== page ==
Travel time prediction from limited GPS floating cars

alt text 

Predicting the travel time of a path is an important task in route planning and navigation applications. As more GPS floating car data has been collected to monitor urban traffic, GPS trajectories of floating cars has been frequently used to predict path travel time. However, most trajectory-based methods rely on deploying GPS devices and collect real-time data on a large taxi fleet, which can be expensive and impractical in smaller cities. This work deals with the problem of predicting path travel time when only a small number of GPS floating cars.

We developed an algorithm that learns travel time patterns of a compact set of frequently shared paths from historical data. Given a travel time prediction query, we identify the current travel time pattern from recent trajectories, then infer its travel time in the near future. Experimental results using 10-15 taxis tracked for 6-11 months in urban area of Shenzhen, China show that our prediction has on average 5.4 minute error on trips of duration 10-75 minutes. The results improve the baseline approach of using purely historical trajectories by 2-30% on regions with various degree of path regularity.

Publication

Conference Version
Yang Li, Dimitrios Gunopulos, Cewu Lu and Leonidas Guibas, Urban Travel Time Prediction using a Small Number of GPS-Floating Cars, In Proceedings of the 25th SIGSPATIAL International Conference on Advances in Geographic Information Systems, 2017. pdf ppt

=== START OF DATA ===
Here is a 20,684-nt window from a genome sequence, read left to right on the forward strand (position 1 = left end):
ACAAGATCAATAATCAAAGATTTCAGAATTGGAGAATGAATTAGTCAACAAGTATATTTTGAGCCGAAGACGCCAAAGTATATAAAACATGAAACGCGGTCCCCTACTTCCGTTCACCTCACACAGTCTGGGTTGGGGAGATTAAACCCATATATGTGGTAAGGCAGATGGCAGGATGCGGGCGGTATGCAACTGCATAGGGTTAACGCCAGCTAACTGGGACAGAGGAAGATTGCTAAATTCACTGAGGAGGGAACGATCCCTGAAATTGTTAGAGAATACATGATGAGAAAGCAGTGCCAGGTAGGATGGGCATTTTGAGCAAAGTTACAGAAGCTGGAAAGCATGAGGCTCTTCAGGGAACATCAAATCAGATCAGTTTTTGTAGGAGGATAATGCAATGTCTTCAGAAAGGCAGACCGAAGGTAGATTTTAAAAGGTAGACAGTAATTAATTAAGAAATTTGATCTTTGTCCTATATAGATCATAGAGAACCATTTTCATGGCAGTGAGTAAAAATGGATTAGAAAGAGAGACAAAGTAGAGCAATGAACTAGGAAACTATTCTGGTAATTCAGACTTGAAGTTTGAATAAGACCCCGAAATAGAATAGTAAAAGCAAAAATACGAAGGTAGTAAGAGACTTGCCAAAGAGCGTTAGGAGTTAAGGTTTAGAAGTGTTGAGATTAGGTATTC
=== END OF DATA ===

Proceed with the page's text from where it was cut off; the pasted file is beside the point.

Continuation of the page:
Bibtex
@inproceedings{llgg-kbtcsgs-16,
title = "Urban Travel Time Prediction using a Small Number of GPS-Floating Cars",
author = "Yang Li, Dimitrios Gunopulos, Cewu Lu, and Leonidas Guibas",
booktitle = "Proc. 25st ACM SIGSPATIAL International Conference on Advances in Geographic Information Systems.",
year = 2017,
series = {SIGSPATIAL '17},
isbn = {978-1-4503-4589-7},
location = {Los Angeles Area, California},
publisher = {ACM},
address = {New York, NY, USA}
}
Journal Version

In the extended version, we incorporate driver identity information into the pattern extraction and travel time prediction framework, allowing it to make personalized predictions based on a driver's past driving behavior. We tested the extended algorithm on a larger dataset consisting of 25 taxis collected during 2016-2017. The experiments show that personalized travel time prediction has greatly improved the scalability of our algorithm for larger, more diverse driver pools.

Yang Li, Dimitrios Gunopulos, Cewu Lu and Leonidas Guibas, Personalized Travel Time Prediction using a Small Number of Probe Vehicles, ACM Transactions on Spatial Algorithms and Systems, Special Issue on Urban Mobility: Algorithms and Systems, Volume 5 Issue 1, Artical No. 4, June 2019 pdf
Bibtex
@article{li2019personalized,
  title={Personalized Travel Time Prediction Using a Small Number of Probe Vehicles},
  author={Li, Yang and Gunopulos, Dimitrios and Lu, Cewu and Guibas, Leonidas J},
  journal={ACM Transactions on Spatial Algorithms and Systems (TSAS)},
  volume={5},
  number={1},
  pages={4},
  year={2019},
  publisher={ACM}
}

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